Joey Korenman (19:34):

Okay. So, uh, so now we have two outputs time and the time multiplier from our user data. Um, and we want to multiply those two together to control the second hand. Alright, so now we need to think about, um, how fast that second hand, uh, needs to go each second. Okay. So that it's actually moving the correct distance in real time. Um, so here's where I had to think about this for a little bit. Uh, a circle again is 360 degrees. There are 60 seconds, uh, on the clock. So if you divide each, if you divide 360 by 60 seconds, that means each second is six degrees. Okay. So if, if this time multiplier is set to one, then I want six. I want this secondhand to move six degrees each second, and that will be real time. So, um, what I need to first do is multiply this time, multiplier times six, because I want to work in degrees when I'm creating this express.

Joey Korenman (20:46):

So it's going to make it easier for me to think and do the math I need to do. Um, so if I want to multiply this time, six, we're going to need to use a math node. So if we right click and do new node, uh, espresso calculate, this is where all of the, the math based nodes are. And you come down to math. So now you have a math node. All right. And the math node does addition, subtraction, multiplication, and division. And it has this other mode called modular, which is really interesting. Um, and, um, we're going to talk about modular a little bit later in the tutorial. So, um, I want to multiply these two numbers together. So if I click on the add node, um, and come down here to the attributes, I can change the function to multiply. All right. And then I can just drag the outputs of these two nodes to the inputs of this node.

Joey Korenman (21:43):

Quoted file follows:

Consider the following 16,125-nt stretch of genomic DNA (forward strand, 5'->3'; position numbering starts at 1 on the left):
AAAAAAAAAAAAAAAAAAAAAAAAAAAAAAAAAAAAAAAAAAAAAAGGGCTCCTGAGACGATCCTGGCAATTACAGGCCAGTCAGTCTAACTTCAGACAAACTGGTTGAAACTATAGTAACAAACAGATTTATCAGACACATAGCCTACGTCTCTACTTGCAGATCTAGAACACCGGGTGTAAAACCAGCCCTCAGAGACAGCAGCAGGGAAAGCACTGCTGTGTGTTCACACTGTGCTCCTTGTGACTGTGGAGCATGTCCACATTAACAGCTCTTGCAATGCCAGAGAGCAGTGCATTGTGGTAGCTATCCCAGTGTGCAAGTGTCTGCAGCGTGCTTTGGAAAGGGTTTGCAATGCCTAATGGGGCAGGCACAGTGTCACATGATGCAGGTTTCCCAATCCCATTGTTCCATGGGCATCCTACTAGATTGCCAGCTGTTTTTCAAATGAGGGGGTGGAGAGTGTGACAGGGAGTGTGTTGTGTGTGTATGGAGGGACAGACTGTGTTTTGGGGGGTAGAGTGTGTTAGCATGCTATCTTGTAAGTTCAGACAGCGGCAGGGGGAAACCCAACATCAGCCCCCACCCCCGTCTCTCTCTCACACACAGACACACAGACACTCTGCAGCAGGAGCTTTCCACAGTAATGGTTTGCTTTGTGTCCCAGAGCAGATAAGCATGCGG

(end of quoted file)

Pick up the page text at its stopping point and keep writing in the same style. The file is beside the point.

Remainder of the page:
All right. Um, so now we're multiplying one times the time. Um, and actually before we do that, I want to convert this into, I want to multiply this by six so we can, um, so we can convert this into degrees that we're going to be using. So let me move this time out of the way for a second. So, um, if you have a math node, uh, and you only have one input and I want to multiply this input times six, you have two options. One is you can, uh, you can create a new node and in general you can find it, call it constant and they constant we'll just return any number you tell it. And that's all it does. Um, but you don't actually have to do that. You can click on the math node and go to parameter. And if you only have one of the inputs hooked up, then the other one can be typed in down here in the parameter.

Joey Korenman (22:39):

So I'm going to just going to type in six. So now the output of this is going to be whatever our time multiplier is times six. Okay. So right now it's six. So I want to convert that into, um, degrees. All right. Because I want to basically take the number of seconds that have elapsed. So at, at one second, I want that second hand to have moved six degrees and that's it. So, um, the first thing I need to do, because now we know this is expecting radians, but we're, we want to work in degrees because it's easier. Um, I'm going to convert the output of this into degrees. So the way we do that is, um, with a new node express. So calculate degree, and the degree node actually has two modes, radians, two degrees and degrees to radians. Okay. Um, so what we're going to have to end up doing is converting what we're, what we're working with here, which is going to be degrees.

Joey Korenman (23:43):